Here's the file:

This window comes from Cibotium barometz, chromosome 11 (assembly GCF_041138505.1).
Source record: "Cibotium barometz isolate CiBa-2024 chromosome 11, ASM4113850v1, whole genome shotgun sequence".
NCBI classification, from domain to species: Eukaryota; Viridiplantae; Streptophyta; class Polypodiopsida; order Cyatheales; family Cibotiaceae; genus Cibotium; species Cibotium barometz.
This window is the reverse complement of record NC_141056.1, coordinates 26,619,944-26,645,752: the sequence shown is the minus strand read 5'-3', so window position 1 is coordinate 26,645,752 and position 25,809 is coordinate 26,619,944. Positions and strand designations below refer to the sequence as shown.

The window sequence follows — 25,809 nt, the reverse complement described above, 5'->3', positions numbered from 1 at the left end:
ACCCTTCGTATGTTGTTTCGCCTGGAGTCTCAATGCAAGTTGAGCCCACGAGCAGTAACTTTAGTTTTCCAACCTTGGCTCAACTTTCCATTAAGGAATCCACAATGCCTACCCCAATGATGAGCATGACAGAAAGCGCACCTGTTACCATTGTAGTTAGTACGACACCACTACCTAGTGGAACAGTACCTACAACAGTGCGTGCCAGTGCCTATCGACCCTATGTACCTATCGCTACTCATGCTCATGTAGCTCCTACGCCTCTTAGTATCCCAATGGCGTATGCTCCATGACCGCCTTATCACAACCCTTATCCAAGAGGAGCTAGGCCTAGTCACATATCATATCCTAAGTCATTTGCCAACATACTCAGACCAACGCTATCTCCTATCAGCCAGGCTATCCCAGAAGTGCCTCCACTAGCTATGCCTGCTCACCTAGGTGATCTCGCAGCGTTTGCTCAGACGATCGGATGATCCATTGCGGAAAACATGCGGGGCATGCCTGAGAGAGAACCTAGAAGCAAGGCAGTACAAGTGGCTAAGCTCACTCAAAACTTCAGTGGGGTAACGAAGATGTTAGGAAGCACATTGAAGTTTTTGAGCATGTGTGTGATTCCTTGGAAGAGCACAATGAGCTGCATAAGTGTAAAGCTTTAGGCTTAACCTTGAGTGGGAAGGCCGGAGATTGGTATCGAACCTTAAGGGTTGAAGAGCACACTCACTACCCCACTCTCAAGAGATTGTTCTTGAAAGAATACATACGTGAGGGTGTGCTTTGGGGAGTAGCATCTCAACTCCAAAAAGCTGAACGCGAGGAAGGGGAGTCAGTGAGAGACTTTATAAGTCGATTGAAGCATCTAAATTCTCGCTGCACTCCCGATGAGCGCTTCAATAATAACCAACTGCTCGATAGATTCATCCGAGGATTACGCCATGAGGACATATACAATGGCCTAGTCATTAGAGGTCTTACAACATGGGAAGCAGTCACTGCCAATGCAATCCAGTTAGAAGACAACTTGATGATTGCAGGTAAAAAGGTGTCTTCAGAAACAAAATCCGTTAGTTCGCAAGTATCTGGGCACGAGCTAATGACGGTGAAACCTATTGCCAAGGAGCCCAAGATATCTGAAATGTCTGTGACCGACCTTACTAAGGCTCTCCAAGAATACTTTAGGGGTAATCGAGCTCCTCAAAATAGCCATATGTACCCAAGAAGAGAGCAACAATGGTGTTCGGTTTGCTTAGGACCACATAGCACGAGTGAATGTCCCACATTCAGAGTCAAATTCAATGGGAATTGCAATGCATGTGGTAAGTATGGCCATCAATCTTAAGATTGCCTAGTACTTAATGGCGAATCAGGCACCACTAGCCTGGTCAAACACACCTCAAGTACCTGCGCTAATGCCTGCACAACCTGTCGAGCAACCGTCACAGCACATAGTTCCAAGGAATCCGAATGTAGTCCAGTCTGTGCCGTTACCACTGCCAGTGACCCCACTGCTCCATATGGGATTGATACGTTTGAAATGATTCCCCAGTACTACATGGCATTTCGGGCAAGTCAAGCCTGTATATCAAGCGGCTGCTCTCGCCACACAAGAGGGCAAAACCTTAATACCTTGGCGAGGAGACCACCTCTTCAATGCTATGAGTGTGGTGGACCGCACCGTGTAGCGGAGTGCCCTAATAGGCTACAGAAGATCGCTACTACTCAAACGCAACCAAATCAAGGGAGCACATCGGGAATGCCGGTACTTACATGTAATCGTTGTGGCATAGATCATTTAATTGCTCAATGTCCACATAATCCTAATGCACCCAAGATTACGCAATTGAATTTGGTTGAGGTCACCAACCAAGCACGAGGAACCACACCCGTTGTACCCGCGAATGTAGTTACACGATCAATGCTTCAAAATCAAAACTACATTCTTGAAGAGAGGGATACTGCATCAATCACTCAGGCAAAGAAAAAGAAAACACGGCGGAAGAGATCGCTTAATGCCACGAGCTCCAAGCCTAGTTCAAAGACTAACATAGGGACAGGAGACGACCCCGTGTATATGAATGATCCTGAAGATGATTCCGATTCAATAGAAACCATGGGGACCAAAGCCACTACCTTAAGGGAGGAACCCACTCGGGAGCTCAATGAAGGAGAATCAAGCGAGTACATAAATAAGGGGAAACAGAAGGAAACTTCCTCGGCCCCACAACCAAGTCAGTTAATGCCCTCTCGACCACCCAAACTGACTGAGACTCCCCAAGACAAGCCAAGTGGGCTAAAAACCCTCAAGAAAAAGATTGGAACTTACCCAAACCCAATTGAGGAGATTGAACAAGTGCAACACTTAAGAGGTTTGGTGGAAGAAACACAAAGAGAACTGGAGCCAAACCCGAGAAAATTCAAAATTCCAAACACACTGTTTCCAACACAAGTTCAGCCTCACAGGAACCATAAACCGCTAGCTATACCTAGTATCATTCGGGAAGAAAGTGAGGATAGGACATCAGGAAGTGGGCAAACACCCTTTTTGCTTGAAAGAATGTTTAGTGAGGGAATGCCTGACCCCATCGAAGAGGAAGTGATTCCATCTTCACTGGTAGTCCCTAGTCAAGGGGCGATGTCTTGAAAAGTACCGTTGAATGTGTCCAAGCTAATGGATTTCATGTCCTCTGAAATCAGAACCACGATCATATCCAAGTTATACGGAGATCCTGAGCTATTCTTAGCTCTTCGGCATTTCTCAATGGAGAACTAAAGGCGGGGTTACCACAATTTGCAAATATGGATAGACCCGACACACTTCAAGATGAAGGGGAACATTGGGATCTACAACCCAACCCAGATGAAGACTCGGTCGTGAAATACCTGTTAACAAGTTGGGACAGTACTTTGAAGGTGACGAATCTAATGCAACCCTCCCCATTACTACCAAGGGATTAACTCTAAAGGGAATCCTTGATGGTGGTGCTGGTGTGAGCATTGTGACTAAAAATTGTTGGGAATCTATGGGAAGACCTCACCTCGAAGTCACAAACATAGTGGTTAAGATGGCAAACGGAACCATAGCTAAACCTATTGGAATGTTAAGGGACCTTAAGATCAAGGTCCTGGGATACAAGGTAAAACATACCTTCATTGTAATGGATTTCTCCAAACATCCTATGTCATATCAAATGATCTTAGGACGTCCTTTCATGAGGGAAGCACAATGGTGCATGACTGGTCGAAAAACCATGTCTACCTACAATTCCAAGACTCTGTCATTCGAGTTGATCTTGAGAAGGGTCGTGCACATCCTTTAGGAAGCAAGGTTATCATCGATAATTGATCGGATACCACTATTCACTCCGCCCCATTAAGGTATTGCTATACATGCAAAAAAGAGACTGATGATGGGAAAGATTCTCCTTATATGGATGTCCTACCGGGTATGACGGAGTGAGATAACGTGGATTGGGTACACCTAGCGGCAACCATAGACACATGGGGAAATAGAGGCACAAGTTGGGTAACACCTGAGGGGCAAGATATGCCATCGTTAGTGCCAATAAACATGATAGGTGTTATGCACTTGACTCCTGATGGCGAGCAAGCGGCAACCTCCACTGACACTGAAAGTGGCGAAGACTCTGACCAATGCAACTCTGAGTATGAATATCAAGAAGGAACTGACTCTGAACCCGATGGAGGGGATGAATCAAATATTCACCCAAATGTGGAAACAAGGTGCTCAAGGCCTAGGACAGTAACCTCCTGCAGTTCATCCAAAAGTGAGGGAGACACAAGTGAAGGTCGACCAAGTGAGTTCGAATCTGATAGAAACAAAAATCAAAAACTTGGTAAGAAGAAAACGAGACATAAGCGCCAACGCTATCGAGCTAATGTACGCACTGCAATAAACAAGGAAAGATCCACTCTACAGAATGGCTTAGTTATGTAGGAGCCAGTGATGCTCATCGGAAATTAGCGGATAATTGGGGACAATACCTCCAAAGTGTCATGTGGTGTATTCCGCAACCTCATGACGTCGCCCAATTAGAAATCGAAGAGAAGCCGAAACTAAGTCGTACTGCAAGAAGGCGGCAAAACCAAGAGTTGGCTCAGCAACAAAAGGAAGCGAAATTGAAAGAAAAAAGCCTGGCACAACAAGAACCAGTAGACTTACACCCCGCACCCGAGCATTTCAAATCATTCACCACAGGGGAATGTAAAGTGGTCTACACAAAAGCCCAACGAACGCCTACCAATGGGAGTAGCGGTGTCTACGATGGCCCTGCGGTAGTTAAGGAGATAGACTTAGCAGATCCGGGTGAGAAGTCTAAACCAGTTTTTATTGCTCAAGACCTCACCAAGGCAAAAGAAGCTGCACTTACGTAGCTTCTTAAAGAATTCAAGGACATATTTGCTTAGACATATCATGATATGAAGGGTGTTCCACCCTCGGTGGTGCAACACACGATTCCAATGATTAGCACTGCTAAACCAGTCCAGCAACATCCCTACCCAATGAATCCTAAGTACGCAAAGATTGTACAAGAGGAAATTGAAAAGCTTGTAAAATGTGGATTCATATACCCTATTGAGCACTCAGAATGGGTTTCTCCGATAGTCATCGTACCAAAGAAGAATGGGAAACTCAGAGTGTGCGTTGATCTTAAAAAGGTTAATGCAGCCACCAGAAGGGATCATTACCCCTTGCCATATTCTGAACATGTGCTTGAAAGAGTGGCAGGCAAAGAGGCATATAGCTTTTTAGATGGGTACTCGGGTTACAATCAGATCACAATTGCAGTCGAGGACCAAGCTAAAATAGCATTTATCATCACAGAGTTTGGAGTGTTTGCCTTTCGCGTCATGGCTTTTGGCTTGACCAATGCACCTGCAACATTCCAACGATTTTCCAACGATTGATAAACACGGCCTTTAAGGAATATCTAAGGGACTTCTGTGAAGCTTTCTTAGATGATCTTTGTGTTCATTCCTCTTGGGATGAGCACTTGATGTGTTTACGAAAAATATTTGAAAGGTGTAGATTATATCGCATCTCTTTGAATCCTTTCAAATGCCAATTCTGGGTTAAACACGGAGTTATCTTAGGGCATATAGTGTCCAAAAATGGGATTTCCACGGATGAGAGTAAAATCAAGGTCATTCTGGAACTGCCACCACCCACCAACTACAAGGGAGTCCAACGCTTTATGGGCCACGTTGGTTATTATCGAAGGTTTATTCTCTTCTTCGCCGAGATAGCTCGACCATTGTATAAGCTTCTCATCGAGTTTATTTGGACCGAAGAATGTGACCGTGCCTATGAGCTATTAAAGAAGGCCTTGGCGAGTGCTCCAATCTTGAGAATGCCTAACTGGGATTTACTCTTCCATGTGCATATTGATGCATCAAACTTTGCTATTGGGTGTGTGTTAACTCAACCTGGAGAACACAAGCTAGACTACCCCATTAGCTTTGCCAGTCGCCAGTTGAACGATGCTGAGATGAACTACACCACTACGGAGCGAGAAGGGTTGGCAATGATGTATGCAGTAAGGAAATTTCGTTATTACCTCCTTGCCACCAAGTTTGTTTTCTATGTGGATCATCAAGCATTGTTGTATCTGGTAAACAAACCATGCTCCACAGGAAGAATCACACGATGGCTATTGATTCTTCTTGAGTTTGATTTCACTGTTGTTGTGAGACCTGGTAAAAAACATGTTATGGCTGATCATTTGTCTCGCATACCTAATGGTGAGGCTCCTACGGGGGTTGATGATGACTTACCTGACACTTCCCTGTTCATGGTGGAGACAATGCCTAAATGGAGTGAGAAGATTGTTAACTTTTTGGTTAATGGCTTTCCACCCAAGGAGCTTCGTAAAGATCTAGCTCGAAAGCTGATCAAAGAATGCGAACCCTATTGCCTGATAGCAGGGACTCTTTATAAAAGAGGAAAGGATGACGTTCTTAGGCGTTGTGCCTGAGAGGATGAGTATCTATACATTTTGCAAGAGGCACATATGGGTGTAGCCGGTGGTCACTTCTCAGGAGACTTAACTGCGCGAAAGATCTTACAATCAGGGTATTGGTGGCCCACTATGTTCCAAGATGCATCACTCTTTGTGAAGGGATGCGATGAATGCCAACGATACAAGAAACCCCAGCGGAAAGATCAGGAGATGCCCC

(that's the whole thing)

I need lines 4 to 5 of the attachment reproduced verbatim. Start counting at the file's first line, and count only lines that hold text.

This window is the reverse complement of record NC_141056.1, coordinates 26,619,944-26,645,752: the sequence shown is the minus strand read 5'-3', so window position 1 is coordinate 26,645,752 and position 25,809 is coordinate 26,619,944. Positions and strand designations below refer to the sequence as shown.

The window sequence follows — 25,809 nt, the reverse complement described above, 5'->3', positions numbered from 1 at the left end: